Published: November 08th, 2006 » Tags: Spiritual Warfare, Film

The Exorcism of Emily Rose found its way into my Sony DVD player. The movie was done well. It was much better than most Hollywood “possession” movies, including the standard-setting “The Exorcist”. My 119 minute living room experience of Emily Rose was seriously accentuated by a 1000 Watt 5.1 Dolby Digital and DTS Pioneer Receiver and Speaker System. This particular combination of ancient faith and modern technology had the tendency to scare the hell out of me on occasion. Demon possession in surround sound will force the staunchest skeptic toward a light switch. At any rate, the plot of the movie was not primarily focused upon the possession itself, but rather on the trail that followed Emily’s death. The movie basically turned out to be a cinematic debate between proponents of faith and reason. It was surprisingly well done.

The movie might be considered well done as its genre’s overarching and horror-laden catalogue is considered, but it was still more Hollywood than reality. I’ve been scouring the Internet looking for the real Emily Rose. She’s there, but her real name is Anneliese Michel. Anneliese Michel was a German woman born on September 21, 1952 in Leiblfing, Bavaria. She died on July 1, 1976, as a result of forced genuflection (400-600 per day), pneumonia, and malnutrition (she weighed 68 lbs at the time of death). In 1968, Anneliese began experiencing serious and uncontrollable bodily convulsions. She was diagnosed with “Grand Mal” epilepsy by a neurologist. Depression followed her diagnosis.

Reports of very odd behavior increase at this point. Anneliese Michel supposedly abandoned her bed to sleep on the stone floor; she ate spiders, flies, and coal; she committed acts of self-mutilation; and even began drinking her own urine. It’s hard to say if these things actually occurred, or if the defendants exaggerated events for their own legal reasons. Psychiatrists who testified also raised the question of “Doctrinaire Induction.” Doctrinaire Induction is a term which points to the priests as the providers of the contents of Anneliese Michel’s psychotic behaviors. It is also a well known fact that prior to these events William Friedkin’s “The Exorcist” (1974) was released in Germany and resulted in a nation wide preoccupation with the paranormal. Exactly how much this fact informed the events surrounding Anneliese Michel is unclear.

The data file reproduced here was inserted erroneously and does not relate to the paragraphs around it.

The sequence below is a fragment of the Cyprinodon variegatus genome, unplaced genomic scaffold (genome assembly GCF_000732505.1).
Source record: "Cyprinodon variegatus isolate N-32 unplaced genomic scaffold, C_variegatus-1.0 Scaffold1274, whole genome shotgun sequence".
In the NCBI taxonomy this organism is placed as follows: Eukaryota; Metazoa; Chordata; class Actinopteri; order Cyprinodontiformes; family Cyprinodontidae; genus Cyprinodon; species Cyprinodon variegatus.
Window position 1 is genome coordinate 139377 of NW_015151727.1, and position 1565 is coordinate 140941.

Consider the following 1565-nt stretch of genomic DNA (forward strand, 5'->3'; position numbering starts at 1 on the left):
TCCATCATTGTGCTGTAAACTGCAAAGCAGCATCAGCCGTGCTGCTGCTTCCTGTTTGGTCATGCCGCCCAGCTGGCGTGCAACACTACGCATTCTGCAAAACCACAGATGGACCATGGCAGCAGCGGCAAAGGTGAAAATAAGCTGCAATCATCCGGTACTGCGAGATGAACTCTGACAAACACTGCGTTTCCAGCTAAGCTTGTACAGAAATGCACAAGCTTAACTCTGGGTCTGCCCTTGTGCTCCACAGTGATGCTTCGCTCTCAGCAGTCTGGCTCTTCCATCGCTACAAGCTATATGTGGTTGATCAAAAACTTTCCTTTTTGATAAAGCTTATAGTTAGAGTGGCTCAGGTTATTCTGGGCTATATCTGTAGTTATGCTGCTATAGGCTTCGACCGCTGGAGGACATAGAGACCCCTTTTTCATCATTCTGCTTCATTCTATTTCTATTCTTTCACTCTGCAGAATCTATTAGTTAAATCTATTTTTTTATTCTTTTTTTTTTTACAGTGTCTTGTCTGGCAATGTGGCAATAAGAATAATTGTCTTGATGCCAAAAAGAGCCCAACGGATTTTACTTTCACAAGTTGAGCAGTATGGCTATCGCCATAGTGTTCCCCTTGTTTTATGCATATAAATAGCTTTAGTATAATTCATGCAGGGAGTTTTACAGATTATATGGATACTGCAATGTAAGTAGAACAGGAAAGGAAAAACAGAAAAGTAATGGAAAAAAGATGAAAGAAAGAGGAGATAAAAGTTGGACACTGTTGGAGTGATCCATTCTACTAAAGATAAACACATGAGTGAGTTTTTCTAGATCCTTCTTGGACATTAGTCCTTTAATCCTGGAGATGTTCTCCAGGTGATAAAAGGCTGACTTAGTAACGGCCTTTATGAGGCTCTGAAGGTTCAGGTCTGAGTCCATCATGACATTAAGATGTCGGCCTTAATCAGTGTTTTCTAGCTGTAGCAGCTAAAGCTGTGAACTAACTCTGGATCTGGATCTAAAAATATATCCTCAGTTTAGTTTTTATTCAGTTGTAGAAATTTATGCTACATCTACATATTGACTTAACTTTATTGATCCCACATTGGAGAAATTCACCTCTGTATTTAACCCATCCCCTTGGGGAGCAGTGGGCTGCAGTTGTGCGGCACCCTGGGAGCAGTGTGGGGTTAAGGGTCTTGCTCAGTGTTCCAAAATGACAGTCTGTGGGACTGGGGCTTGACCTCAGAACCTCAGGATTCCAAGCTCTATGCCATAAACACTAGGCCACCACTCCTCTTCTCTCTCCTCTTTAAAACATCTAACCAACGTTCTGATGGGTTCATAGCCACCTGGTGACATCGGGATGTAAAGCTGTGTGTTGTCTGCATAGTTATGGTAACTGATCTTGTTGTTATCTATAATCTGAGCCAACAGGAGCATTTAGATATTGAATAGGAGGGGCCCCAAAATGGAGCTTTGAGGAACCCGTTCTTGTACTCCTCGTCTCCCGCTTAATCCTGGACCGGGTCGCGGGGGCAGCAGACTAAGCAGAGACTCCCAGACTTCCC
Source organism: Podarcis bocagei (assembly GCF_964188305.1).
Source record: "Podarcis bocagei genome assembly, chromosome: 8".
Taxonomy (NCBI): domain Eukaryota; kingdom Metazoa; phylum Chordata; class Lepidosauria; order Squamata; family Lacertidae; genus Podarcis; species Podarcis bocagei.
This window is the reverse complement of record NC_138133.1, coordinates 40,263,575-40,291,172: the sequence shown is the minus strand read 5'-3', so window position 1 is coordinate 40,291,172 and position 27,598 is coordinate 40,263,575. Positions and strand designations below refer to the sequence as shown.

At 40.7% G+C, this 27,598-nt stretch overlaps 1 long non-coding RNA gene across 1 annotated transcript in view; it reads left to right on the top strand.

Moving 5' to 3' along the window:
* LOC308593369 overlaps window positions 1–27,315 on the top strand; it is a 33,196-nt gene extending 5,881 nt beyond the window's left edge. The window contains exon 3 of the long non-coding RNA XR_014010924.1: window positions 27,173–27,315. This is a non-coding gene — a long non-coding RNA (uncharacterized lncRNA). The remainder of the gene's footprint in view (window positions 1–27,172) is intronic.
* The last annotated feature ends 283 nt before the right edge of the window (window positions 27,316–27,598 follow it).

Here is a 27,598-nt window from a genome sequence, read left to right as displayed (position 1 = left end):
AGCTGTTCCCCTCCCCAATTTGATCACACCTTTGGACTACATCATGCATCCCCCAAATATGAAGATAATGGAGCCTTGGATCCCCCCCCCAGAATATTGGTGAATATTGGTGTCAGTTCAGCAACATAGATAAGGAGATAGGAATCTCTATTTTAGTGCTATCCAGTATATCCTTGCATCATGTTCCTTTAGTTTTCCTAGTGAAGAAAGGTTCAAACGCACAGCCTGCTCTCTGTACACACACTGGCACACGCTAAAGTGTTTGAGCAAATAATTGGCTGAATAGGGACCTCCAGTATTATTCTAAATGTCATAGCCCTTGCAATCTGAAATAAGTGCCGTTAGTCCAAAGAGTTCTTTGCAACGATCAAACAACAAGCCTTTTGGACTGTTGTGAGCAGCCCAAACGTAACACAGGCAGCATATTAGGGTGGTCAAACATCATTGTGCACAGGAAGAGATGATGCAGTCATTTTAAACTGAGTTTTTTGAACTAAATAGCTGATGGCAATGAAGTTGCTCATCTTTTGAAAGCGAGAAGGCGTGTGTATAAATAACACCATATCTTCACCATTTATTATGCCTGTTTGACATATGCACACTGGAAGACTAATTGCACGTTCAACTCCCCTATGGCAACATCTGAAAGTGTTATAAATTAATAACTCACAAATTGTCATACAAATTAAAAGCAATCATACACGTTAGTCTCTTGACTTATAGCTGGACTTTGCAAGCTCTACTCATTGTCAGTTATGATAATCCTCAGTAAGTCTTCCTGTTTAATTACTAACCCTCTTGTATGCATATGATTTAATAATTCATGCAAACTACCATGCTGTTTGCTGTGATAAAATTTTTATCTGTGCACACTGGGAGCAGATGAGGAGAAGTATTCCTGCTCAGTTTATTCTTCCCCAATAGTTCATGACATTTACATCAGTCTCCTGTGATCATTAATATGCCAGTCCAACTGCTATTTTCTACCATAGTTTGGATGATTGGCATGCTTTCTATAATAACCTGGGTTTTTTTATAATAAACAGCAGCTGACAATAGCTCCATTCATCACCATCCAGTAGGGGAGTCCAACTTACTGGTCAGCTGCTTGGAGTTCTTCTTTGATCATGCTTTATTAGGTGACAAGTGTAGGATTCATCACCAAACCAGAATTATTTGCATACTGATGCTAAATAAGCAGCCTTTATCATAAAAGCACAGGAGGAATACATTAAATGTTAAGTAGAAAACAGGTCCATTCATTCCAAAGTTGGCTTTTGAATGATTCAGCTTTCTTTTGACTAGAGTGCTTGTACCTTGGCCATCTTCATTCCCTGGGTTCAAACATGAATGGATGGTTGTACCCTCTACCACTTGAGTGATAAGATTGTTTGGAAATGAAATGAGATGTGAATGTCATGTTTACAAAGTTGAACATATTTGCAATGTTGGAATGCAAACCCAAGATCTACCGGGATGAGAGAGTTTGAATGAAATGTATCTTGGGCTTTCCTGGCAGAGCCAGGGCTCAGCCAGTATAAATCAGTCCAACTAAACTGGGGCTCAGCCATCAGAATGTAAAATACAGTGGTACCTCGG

The Bishop of Wurzburg, Josef Stangl, commissioned Father Arnold Renz and Pastor Ernst Alt to perform the exorcism on Anneliese. These began in 1975, September. Anneliese would be dead nine months later.

The Exorcism of Emily Rose begins at the trial resulting from Emily’s death. The debate between reason (the prosecution) and faith (the defense) rages throughout the main body of the film. Scientific and medical interpretations are presented throughout the trial; as are faith and religious defenses. A critical viewer of the film will begin to realize, as the film concludes, that a final decision regarding the reason vs. faith debate has been left totally up to him/her to decide. This is the most intriguing aspect of the film. It leaves one seriously thinking. A first for this particular genre.

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